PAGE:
FOR IMMEDIATE RELEASE
Flora Novae Angliae Published
Lecture and Book Signing Scheduled for Comprehensive Manual to New England's Plants
New England Wild Flower Society's Flora Novae Angliae by Arthur Haines, illustrated by Elizabeth Farnsworth and Gordon Morrison, has been published by Yale University Press. 1,008 pages, 945 illustrations. New date for lecture and book signing at Garden in the Woods, Framingham, MA - Saturday, December 3 from 1:30 to 3:30 p.m.Framingham, MA October 11, 2011
Flora Novae Angliae – Published by New England Wild Flower Society – Lecture and Book Signing Scheduled
Framingham, MA – New England Wild Flower Society’s Flora Novae Angliae: A Manual for the Identification of Native and Naturalized Vascular Plants of New England has been published by Yale University Press. The Society’s research botanist Arthur Haines is the author of this 1008 page book which includes 945 illustrations by Elizabeth Farnsworth and Gordon Morrison. On Saturday, December 3, 2011 at 1:30 p.m. (PLEASE NOTE NEW DATE-due to the snow storm in late October) at Garden in the Woods, 180 Hemenway Road, Framingham, MA, join the author for a discussion of the underlying philosophies, a look at some of the research and novel finds on which the manual was written, and discussion of the many collaborators (and their exciting finds) who helped make the book possible. The lecture will present some interesting botanical information pertinent to each New England state. After the lecture, there will be a book signing for Flora Novae Angliae and other titles by the author and illustrators in the Garden Shop.
This partly illustrated work presents the latest in nomenclatural, taxonomic, and distribution information for New England’s tracheophytes (i.e., higher vascular plants). The manual makes a departure from its predecessors in several respects. First, well-supported information was incorporated into the text, regardless of how unpopular it may have been viewed. Second, many thousands of herbarium specimens were reviewed to verify not only recent collections but the early ones as well. Third, identification keys were written, where possible, with focus on characteristics that do not display substantial phenotypic (i.e., environmental) variation. And fourth, all hybrid plants that could be verified as part of the New England flora were included (rather than just the well-known or named ones). These underlying philosophies have contributed to building a floristic manual with many substantial changes from earlier works covering the region.
Haines states, “The initial view of this manual may be one of greater complexity, but the goal was simply to write a manual that reflected, as accurately as plant taxonomists understood, our best understanding of the species growing on the New England landscape.”
Arthur Haines is a plant biologist specializing in the taxonomy and identification of New England tracheophytes. Through study of living populations, herbarium collections, and literature, Haines aspires to gain the regional knowledge possessed by biologists such as Harry Ahles, Bruce Sorrie, and Edward Voss. In order to attain this goal, high emphasis is placed on study of all taxonomic groups, communication with botanical authorities, and currency of nomenclature. Haines commits a significant portion of personal time to the pursuit of newly described species and forms. The combination of these attributes contributes greatly to landscape analyses, floristic inventories, and rare species surveys.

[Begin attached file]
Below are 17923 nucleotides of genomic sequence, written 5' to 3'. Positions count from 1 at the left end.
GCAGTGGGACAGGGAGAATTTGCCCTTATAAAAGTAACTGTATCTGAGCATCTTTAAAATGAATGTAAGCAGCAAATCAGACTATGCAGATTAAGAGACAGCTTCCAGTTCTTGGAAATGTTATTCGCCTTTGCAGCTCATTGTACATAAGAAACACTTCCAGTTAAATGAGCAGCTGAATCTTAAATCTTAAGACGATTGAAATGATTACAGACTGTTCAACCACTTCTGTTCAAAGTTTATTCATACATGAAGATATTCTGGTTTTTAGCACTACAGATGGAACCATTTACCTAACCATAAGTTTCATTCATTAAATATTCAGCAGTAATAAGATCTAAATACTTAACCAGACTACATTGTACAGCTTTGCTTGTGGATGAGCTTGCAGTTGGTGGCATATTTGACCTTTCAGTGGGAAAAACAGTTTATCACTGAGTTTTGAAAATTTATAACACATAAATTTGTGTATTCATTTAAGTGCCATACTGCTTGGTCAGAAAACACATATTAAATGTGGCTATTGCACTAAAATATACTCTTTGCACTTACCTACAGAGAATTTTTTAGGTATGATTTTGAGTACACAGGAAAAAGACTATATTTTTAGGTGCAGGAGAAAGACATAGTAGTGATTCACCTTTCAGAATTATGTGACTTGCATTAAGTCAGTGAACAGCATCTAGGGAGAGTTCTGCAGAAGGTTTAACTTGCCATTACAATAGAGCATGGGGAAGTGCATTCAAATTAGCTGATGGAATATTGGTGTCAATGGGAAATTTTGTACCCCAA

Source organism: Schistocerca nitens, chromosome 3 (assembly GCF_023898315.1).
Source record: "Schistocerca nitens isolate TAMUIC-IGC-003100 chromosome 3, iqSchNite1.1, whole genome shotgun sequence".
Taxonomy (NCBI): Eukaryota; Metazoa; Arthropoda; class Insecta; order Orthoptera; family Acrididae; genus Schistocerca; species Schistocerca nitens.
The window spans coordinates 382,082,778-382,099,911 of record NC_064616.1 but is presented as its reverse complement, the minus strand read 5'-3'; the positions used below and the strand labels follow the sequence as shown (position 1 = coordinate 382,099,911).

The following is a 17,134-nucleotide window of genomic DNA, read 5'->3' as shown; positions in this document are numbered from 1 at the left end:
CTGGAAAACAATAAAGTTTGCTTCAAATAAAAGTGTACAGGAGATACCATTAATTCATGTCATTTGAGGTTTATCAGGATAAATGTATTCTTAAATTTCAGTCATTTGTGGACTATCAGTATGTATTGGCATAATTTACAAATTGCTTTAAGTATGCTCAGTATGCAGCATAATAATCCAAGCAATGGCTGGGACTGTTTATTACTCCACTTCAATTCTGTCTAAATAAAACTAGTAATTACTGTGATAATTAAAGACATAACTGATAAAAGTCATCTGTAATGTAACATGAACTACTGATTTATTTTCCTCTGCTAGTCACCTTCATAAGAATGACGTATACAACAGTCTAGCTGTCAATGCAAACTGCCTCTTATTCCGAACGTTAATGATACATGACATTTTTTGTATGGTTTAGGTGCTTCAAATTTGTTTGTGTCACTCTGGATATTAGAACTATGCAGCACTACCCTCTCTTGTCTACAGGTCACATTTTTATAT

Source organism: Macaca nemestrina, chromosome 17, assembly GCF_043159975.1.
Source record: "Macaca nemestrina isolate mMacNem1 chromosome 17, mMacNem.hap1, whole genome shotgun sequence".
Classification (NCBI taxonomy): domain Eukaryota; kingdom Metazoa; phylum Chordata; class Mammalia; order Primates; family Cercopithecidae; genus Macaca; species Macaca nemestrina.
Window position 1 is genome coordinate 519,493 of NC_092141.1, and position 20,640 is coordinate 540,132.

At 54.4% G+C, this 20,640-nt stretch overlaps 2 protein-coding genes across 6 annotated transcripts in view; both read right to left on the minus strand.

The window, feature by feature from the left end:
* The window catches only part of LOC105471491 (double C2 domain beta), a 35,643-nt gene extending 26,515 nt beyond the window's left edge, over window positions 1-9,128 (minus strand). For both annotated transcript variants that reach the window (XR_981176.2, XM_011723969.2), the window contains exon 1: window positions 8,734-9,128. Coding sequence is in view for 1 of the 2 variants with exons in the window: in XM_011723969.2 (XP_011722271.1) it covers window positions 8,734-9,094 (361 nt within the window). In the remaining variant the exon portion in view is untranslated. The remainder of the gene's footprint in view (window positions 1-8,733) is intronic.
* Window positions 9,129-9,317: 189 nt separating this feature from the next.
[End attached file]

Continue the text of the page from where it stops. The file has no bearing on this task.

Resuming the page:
Arthur Haines is currently employed by New England Wild Flower Society as a research botanist. His was first hired to examine specimens of ca. 530 rare or poorly known native species in regional herbaria. The goal was to verify the accuracy of determinations and enter the corresponding label information into a Microsoft Access database named HERB. The information is being used to update distributions and Natural Heritage Program files, as well as complement on-going studies in New England (e.g., Conservation Plan writing and relocation of historic taxa). Haines is presently working with the Society on Go Botany, an online botany education site using Flora Novae Angliae as a resource. In addition to his work with New England Wild Flower Society, Haines owns and manages the Delta Institute of Natural History in Canton, Maine, a school for small group instruction on a diversity of natural history topics with focus on plant taxonomy and primitive technologies. Arthur Haines began his botanical study in the mountains of western Maine searching for state rare species with Les Eastman. His early experience involved working at the University of Maine Herbarium and participating in field trips of the Josselyn Botanical Society. He performed graduate studies in systematics at the University of Maine under Christopher Campbell (Flora of Maine and hybridization in Schoenoplectus). In addition to taxonomic classes, he is also is involved in primitive skills instruction. These skills include edible, medicinal and useful plants; knapping stone; fire making; shelter fabrication; constructing wooden bows and arrows; fiber arts; hide tanning; etc. Various classes are taught around New England and make use of wild-collected materials from local landscapes. For more information, please visit www.arthurhaines.com.